When you believe the supplier has more power (discovered in the power balance analysis), enter the negotiation armed with a series of proposals. Then drive the process by putting proposals on the table without spending unnecessary time in dialogue. Be ready to ask what needs to be done to a proposal that's first rejected to make it acceptable. This will keep you on the offensive and stick to the agenda.
For example, if a pacemaker supplier has allowed prices to erode to preserve market share, you could agree on the value scale categories. Then, by allowing the supplier to maintain or even increase the price, you can demonstrate that, with other attributes, the total cost of ownership is less than with other suppliers and you're improving existing or original terms.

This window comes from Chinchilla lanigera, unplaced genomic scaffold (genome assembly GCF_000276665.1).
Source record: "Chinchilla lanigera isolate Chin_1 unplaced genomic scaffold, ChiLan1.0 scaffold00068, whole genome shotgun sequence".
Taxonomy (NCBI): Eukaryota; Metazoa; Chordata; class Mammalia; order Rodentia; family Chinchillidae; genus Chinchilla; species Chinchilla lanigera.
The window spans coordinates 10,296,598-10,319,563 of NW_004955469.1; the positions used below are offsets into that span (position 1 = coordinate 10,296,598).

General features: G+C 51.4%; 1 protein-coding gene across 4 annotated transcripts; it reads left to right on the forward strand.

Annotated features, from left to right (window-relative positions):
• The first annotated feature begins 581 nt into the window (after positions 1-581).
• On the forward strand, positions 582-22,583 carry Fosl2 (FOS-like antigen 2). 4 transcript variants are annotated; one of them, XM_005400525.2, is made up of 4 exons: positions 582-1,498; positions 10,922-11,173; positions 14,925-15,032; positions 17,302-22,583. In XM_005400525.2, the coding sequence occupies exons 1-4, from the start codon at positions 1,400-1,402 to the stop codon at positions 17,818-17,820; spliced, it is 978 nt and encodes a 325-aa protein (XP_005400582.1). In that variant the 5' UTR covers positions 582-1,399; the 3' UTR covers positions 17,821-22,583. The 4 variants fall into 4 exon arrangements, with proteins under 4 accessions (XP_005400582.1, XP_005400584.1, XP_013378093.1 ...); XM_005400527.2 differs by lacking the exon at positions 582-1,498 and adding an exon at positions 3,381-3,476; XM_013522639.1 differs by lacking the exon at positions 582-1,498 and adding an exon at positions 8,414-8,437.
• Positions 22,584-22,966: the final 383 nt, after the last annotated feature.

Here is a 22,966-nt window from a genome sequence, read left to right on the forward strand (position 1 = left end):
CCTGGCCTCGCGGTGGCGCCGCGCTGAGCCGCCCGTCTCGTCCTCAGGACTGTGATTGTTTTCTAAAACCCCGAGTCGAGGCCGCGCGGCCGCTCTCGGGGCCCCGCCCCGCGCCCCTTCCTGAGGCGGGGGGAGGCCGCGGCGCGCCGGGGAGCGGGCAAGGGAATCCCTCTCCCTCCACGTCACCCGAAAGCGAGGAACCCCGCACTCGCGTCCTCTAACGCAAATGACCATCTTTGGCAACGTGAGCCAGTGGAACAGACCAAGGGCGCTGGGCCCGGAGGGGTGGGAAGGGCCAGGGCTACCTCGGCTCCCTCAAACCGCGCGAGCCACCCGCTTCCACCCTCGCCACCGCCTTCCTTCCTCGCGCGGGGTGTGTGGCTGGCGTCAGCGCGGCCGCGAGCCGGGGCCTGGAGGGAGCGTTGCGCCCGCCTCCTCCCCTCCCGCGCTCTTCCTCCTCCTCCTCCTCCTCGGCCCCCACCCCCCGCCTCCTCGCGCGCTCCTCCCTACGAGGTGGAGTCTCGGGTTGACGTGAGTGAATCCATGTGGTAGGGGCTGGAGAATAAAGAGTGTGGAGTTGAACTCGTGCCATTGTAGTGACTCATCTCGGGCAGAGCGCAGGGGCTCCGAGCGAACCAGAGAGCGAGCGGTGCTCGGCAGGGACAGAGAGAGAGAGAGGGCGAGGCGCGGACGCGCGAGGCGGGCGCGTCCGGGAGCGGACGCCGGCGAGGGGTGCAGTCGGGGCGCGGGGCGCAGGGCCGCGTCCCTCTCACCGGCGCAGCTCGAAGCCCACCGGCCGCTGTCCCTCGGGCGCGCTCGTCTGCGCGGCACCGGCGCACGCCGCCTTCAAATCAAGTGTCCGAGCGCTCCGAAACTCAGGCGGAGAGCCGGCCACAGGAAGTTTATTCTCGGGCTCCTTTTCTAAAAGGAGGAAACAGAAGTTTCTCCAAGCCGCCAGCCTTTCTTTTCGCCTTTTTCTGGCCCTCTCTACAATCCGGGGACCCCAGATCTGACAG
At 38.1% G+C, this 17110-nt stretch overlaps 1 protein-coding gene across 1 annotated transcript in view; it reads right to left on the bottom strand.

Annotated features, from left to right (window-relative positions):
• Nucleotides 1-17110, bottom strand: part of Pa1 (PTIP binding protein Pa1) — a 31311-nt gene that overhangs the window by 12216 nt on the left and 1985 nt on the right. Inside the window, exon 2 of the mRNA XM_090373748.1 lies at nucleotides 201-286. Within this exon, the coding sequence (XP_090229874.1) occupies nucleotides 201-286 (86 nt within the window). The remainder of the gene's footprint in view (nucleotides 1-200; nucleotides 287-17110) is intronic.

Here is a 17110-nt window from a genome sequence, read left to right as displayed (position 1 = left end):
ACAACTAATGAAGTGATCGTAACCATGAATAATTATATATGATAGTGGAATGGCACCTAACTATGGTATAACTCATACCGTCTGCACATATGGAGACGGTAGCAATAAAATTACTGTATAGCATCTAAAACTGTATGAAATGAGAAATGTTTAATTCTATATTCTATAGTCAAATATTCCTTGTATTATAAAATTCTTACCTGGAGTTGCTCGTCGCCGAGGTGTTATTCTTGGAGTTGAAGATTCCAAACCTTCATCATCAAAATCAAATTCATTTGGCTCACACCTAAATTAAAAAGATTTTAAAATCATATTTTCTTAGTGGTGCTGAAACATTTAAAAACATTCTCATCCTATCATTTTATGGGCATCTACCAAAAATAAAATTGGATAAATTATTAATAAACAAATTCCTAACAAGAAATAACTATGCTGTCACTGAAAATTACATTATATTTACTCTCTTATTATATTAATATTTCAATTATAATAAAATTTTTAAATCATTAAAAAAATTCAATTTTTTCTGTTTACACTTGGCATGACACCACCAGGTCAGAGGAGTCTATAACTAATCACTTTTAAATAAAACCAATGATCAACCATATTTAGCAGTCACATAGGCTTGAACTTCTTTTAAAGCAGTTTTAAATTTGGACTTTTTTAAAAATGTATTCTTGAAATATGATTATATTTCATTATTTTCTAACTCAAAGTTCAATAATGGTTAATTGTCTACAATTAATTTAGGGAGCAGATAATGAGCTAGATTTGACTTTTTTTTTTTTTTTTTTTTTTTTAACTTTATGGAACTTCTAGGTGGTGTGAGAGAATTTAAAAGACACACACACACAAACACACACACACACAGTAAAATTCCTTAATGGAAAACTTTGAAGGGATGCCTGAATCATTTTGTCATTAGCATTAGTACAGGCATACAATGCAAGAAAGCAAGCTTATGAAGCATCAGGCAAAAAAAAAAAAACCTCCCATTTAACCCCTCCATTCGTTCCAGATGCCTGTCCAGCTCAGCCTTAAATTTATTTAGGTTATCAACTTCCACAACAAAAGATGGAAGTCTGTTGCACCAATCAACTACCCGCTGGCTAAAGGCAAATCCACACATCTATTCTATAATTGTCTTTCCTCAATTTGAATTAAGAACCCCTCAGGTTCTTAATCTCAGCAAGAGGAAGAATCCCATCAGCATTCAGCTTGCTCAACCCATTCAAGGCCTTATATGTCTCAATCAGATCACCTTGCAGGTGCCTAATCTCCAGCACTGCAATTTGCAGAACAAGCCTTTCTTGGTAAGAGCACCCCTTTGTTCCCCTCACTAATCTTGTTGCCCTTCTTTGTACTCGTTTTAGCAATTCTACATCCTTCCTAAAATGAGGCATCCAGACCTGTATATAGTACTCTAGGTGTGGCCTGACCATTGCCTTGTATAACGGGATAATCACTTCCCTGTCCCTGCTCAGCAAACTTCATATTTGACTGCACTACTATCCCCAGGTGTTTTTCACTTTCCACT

8. Conclusion: Keep Searching for Value
Effective negotiations require much more than just the art of persuasion — which will take you only so far. Especially in today's tough economy, always look for value in buying and selling. It can help you partner more closely with suppliers to meet your monetary goals. At the same time, you'll be able to meet others' needs, such as quality-of-life goals for your scientists, administrators and other health professionals.
Learn the total cost of ownership process to place you and your firm in a better position to negotiate for value and maximize results. Plus, you'll always be able to defend your decision not to purchase the least expensive component, monitor, stent or assay machine. You'll be able to explain how negotiating for value paid off.
About the Author: Marty Finkle, CPT, is the CEO of Scotwork, NA, Inc. a negotiation consulting, and training company based in Glasgow, Scotland, and Parsippany, N.J. More information at www.scotworkusa.com.